to Reveille. Lansdale gets 9 in " Dutch." 
II. — Arthur R. paints Washington red. Bryan goes to 

guard mount, two da}\s late. 
12. — Lansdale makes a call "on the Hill." Y. M. C. A. 
holds an interesting meeting. 



—Unlucky number. Nothing doing. 

— Commy decides to open a broom factorj'. Orders a 

number of broom handles. 
—Major gives command for a battalion movement at 

drill and S. P. proceeds to have company drill. 

— " Billy" Wisner submits request to go to town. 

—"Pike" Ewell fails to make caramels. Charles 
Rutledge borrows some sugar from the table. 

—"Scabby" Page returns to College. 
—Rough house in 17. Ewell sees ghosts. 

—Commy decides to give the battalion instruction in 
.signaling. We proceed to the chapel. We are dis- 

21. — There is a general "rough house. 
placed on halls. Rats delighted. 

Guards are 

22. — Professor Richardson makes an address to the 
Freshman Class and enumerates the advantages to 
be derived from their subscribing to the Snn in his 

23. — "Rat" receives a letter. Is very despondent. 
24. — Partridge makes his debut at the National. 
25. — Why did Sy wait .so long at the Ebbitt House ? 

26. — "Rat" spends the day in answering the letter re- 
ceived on the 23rd. 

Captain discovers that S. P. has lost forty-five 
minutes of very valuable time. 

27. — Professor of Physics is in a good humor. Juniors 
have not yet been in to recite. 

28. — Professor Blodgett decides to keep up membership 
in Rossbourg Club. Pays Treasurer one-half initia- 
tion fee. 

29. — "Slum in F'uU Dress" for dinner. 

30. — J. Ike}' Wisner actually decides to go to town. 
Blizzard looked for. 

31. — Ensor fails to make double the usual amount of at table. 



I. — Wisner does Washington in great style. " Oh, go 
way !" 

2. — Peach goes to sleep in chapel and snores the Dox- 
ology in B flat.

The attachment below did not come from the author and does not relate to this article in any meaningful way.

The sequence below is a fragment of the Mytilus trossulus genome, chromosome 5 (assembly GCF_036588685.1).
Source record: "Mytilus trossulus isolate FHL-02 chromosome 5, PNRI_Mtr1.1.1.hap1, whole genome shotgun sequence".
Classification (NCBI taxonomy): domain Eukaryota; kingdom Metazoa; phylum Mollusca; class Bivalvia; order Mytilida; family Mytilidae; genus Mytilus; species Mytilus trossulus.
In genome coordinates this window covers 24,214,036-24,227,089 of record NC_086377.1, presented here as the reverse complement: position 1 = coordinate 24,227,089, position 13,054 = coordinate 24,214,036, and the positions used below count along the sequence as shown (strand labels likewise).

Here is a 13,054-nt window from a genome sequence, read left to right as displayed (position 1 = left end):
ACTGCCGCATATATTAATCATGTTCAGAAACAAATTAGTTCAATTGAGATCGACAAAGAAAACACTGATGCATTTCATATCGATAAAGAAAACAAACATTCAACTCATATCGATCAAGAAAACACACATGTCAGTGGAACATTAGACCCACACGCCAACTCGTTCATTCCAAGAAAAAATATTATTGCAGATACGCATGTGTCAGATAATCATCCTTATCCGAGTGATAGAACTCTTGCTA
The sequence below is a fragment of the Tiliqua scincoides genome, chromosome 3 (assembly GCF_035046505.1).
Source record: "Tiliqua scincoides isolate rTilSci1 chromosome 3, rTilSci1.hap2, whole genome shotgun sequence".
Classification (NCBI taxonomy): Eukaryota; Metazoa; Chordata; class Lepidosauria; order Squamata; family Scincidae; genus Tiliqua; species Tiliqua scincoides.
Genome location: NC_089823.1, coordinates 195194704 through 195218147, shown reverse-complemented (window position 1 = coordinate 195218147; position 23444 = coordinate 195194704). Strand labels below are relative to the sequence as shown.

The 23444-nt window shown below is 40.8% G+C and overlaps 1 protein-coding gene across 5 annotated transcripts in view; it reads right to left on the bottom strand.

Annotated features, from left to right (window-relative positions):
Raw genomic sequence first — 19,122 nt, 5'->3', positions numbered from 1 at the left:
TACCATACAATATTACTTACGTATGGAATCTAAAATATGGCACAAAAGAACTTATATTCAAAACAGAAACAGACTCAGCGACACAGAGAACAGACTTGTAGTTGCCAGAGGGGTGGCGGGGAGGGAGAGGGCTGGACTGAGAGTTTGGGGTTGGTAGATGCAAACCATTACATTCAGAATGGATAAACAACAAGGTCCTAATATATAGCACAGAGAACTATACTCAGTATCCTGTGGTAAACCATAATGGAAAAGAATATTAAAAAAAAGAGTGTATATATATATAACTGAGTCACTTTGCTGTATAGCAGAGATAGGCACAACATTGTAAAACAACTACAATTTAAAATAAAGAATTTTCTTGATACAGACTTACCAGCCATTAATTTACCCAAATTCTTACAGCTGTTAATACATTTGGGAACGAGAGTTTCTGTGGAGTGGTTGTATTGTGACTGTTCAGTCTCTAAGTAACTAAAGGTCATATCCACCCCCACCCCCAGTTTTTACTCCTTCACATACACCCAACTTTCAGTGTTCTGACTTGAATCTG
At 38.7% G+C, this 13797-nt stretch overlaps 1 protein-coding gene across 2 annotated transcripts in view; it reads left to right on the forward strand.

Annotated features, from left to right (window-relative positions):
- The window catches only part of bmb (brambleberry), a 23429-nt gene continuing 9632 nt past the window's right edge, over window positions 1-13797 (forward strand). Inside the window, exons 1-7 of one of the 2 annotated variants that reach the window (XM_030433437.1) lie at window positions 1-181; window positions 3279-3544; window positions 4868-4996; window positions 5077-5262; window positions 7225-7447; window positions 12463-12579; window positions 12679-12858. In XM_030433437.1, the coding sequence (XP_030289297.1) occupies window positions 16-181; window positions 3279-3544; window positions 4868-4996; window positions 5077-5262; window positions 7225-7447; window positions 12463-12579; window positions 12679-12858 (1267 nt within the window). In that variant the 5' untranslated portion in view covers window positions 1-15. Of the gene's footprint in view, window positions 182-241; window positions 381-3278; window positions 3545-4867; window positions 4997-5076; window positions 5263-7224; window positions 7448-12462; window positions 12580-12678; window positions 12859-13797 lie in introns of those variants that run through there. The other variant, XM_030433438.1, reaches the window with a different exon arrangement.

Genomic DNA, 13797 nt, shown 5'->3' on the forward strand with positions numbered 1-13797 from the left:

3. — Baseball team begins practice. Good prospects, as 

4. — The boys skate on the surface of the snow, and 
Tillson decides he doesn't need the skin on his face. 

5. — Commie instructs the Commissioned Officers in the 
court martial. No prisoner, the only difficulty. 

6. — Dorsey plays "knuckles down" with the ice and 
also loses some of /its cuticle. 

7. — The largest mid-season dance ever given at Mary- 
land Agricultural College. Everybody has a good 
time and steps on everybody's else toes. 


8. — Captain gives the Seniors a reception and dance. 
S. P. eats too much chicken salad for his health. 
Billy and John E. fall in love. 

9. — The whole school sleepeth in peace. 

10. — S. P. and Sy tear their most important garment 
while out sledding. 

ir. — Profes.sor Bomberger returns to College after his 
unfortunate illness with typhoid fever. 

12. — Captain surprises the Sophomores by meeting them 
in Geometry. Fifty o's made. 

13. — Lansdale takes a constitutional. 

14. — Hirst and Bowman become heavy lovers. 

15. — Josh calls on his girl and she skips around the cor- 
ner with the other fellow. Josh goes to Kernan's. 
Rest suppressed. 

16. — Fendall deals Sam Peach a heavy blow. 

17. — Split in the Chemical Scientific section. " Cher- 
chez la femme ! ' ' 

18. — Trouble in the air. Professors put the wrong foot 
out of bed first. 

19. — The new Cuban thinks the vinegar cruet contains 
wine and drinks it accordingly. Result : Castilian 

20. — Coudon again discovered studying. 
21. — "Variety is the spice of life." Snow, rain and 
hail unite to make things agreeable. 

22. — Maryland Agricultural College does Washington 
and Washington does some of her choicest cadets. 

23. — "Not a soul was stirring, not even a mouse," or 

24. — Gentle .spring appeareth. 

25. — Gentle spring disappeareth. 

26. — Room 47 declares war upon the invading tribes. 

27. — Lord help us, rain again !